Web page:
Articles

    The Nose Knows!

    Kids, everyone knows that a day or two after you blow up a balloon it gets smaller.  This is because some of the air leaks out through microscopically small holes in the balloon’s wall.  In this activity, you will test how the molecules that we can smell from a flavoring extract can move through the rubber wall of a balloon and into our noses.

    Please note:  All chemicals and experiments can entail an element of risk, and no experiments should be performed without proper adult supervision.

    You will need 3 rubber balloons, a permanent marking pen, 3 disposable 3 oz plastic cups, 3 droppers, and 3 different flavoring extracts (vanilla, peppermint, and orange extracts work well).  Here is what you do.  Use the marking pen to write #1, #2, and #3 on each of your balloons.  Do the same with the three plastic cups, and place a dropper in each one.  Have an adult partner pour a small amount of a different flavoring extract into each of the cups, but don’t let them tell you which is which.  It will be up to you to guess which extract is in which balloon.  Use the dropper to place 10 drops of the extract in cup #1 into balloon #1.  Be sure to place the tip of the dropper as far into the balloon as possible before squeezing the dropper bulb so the extract does not get into the neck of the balloon.  Be careful not to get the extract on your hands, or you will end up smelling your hands instead of what is inside the balloon.  Repeat for extracts #2 and #3.

    After making sure that there is no extract solution on the lip or neck of the balloon, blow them up, tie off the necks, and shake them a few times.  Blow each balloon up to about the same size.  Try to smell the extract inside balloon #1 by holding the balloon about 30 cm (1 foot) in front of your face in one hand, and using your other hand to fan the air around the balloon towards you.  Slowly move the balloon towards your nose until you begin to smell the extract.  Repeat for balloons #2 and #3.  Confirm with your adult partner that your guesses are correct.  For clean-up, hold each balloon over a sink, have the adult partner cut the knot off of the balloon and drain its contents. Pour any excess extracts down the drain, throw away the deflated balloons and any trash, and wash your hands.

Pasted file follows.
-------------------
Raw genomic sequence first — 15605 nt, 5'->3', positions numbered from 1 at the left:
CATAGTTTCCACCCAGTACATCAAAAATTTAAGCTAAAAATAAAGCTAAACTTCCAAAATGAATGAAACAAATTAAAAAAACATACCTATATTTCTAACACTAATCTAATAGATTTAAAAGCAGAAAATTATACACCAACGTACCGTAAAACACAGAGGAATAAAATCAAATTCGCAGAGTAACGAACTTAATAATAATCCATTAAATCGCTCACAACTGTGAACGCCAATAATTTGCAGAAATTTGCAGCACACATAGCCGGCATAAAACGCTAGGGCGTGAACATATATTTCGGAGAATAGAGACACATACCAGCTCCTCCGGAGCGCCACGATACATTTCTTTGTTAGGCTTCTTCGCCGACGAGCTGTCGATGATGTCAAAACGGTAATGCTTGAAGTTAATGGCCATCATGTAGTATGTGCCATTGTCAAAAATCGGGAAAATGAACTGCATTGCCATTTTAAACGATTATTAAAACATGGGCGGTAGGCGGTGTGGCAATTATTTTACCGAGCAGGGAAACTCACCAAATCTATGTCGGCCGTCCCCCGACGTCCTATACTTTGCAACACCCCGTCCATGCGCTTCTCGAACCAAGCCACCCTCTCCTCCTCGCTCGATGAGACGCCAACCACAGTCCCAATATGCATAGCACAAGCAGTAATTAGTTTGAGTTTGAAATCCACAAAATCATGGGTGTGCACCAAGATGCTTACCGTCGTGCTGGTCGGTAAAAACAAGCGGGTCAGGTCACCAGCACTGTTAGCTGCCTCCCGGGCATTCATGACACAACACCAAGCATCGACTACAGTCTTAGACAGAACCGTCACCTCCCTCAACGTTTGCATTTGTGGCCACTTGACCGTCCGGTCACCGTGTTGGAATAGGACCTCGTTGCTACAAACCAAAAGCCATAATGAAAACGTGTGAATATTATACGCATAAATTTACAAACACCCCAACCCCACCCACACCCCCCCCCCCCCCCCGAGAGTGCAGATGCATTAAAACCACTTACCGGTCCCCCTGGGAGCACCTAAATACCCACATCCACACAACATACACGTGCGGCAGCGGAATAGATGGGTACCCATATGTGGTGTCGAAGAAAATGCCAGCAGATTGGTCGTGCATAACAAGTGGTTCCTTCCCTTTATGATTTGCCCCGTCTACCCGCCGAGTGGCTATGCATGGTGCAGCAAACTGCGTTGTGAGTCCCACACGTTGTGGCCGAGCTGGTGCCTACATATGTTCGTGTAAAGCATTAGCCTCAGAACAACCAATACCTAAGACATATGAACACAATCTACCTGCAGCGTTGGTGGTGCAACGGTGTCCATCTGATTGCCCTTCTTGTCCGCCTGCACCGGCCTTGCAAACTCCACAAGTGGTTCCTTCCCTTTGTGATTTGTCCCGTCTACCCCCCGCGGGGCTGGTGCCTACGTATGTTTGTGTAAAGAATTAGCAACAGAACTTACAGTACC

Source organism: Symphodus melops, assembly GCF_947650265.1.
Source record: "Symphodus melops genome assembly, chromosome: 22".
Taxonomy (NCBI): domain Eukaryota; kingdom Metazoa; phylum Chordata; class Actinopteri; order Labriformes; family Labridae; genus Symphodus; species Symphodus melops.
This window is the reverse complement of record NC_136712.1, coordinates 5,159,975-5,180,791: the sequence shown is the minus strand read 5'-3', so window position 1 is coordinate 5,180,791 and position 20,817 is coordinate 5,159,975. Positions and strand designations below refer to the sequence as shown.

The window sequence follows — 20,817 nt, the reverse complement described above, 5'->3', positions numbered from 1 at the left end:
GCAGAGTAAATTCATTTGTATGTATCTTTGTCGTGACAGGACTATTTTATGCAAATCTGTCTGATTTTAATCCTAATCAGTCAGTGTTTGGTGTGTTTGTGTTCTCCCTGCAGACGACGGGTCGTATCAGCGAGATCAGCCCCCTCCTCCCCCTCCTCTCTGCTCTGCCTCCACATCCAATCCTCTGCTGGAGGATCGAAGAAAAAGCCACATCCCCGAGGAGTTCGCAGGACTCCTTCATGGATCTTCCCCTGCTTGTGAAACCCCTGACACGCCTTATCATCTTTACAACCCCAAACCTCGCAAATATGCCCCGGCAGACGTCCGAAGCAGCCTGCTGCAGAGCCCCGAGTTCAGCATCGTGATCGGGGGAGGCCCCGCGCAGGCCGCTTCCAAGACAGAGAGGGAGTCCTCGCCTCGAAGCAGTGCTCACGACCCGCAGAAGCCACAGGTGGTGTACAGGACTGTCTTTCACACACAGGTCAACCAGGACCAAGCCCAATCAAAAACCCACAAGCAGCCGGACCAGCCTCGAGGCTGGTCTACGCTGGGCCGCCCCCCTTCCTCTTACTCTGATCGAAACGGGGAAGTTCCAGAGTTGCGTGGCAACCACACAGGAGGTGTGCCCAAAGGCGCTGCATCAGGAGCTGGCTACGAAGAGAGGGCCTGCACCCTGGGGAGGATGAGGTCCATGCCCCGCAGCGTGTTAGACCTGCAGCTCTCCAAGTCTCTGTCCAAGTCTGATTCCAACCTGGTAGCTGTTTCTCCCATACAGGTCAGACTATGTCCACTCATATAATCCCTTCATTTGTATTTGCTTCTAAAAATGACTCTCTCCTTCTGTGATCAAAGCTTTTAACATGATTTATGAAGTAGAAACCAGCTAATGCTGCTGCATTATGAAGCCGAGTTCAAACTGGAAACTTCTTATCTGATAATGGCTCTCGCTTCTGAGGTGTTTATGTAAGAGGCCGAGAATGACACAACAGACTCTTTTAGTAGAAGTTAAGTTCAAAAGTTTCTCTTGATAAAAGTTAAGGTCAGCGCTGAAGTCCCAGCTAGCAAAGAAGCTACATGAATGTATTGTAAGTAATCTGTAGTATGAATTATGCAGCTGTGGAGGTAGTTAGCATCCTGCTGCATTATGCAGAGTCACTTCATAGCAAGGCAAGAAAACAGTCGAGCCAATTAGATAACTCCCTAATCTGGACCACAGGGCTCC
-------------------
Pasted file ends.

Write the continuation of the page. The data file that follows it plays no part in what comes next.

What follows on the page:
Try these variations.  Compare natural and artificial vanilla flavorings to see if you can tell a difference.  Try inserting cloves or pieces of garlic, nutmeg or onion inside of balloons to see if their scents will pass through the rubber membrane of the balloon. Try substituting snack-size zip-closing plastic bags for the balloons.  So, where is the chemistry here?  To our eyes, the rubber membrane making up the wall of the balloon looks solid, without any holes.  Yet somehow the extracts make it out of the balloons and to your nose.  There are actually millions of holes, of course, but they are very, very tiny.  Air molecules and most scent molecules are small enough to fit through these holes.

    --------------

    Kathleen Carrado Gregar, PhD, Argonne National Labs 
    kcarrado@anl.gov
    April 2005

    ----------------

    Reference:   Celebrating Chemistry NCW 2004 newspaper, page 8. Facilitator tips found on:
                         www.chemistry.org/portal/resources/ACS/ACSContent/ncw/PDF/ncw_04_facilitatortips.pdf